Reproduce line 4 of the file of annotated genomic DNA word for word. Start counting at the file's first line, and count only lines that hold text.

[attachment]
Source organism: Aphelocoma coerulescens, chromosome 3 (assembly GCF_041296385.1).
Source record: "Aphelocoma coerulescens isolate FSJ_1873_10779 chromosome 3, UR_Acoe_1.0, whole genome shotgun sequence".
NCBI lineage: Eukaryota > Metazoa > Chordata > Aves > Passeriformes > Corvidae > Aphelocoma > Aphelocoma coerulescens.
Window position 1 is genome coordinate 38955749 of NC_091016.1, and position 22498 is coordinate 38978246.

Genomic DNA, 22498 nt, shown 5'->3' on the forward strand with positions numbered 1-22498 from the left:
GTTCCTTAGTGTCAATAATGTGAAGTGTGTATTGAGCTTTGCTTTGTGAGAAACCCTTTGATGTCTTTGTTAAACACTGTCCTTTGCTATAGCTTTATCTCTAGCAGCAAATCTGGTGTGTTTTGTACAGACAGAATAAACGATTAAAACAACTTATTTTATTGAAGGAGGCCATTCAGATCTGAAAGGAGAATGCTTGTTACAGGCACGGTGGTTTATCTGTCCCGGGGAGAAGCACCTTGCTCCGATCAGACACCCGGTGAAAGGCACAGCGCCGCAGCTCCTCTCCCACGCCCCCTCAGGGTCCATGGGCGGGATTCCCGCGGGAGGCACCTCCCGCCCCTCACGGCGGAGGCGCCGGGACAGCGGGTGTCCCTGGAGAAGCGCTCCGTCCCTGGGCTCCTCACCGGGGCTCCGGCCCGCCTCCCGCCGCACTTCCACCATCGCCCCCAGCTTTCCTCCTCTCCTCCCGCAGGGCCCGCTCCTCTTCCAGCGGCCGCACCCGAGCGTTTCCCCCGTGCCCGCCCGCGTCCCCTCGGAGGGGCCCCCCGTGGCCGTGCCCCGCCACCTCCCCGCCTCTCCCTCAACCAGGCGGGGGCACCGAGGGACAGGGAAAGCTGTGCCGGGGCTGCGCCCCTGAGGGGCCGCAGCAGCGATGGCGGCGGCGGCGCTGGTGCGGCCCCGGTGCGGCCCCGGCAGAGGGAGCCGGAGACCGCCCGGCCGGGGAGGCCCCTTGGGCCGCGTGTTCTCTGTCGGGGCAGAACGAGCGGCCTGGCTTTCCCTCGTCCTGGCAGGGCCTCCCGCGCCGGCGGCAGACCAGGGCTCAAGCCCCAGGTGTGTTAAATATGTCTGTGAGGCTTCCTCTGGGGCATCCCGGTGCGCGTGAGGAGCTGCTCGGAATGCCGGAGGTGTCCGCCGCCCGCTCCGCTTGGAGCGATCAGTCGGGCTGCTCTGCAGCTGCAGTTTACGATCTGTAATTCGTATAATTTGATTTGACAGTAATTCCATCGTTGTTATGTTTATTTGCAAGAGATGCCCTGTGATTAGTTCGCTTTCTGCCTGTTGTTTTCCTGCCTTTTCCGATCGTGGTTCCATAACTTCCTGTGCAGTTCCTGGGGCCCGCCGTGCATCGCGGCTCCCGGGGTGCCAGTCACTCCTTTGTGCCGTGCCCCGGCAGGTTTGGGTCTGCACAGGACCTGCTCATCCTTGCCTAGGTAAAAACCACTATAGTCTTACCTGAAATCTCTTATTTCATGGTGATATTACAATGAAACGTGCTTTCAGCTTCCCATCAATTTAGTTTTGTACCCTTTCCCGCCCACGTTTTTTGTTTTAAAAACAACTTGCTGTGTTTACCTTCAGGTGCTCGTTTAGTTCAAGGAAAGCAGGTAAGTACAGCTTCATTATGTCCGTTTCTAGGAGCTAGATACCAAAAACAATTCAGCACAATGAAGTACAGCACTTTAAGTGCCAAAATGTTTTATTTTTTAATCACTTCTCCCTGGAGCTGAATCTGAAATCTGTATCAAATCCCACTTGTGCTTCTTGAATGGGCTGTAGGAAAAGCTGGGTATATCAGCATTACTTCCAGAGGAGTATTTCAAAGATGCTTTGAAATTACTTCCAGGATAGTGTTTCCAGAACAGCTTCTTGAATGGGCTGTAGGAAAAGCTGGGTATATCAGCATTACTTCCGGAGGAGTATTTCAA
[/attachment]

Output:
Window position 1 is genome coordinate 38955749 of NC_091016.1, and position 22498 is coordinate 38978246.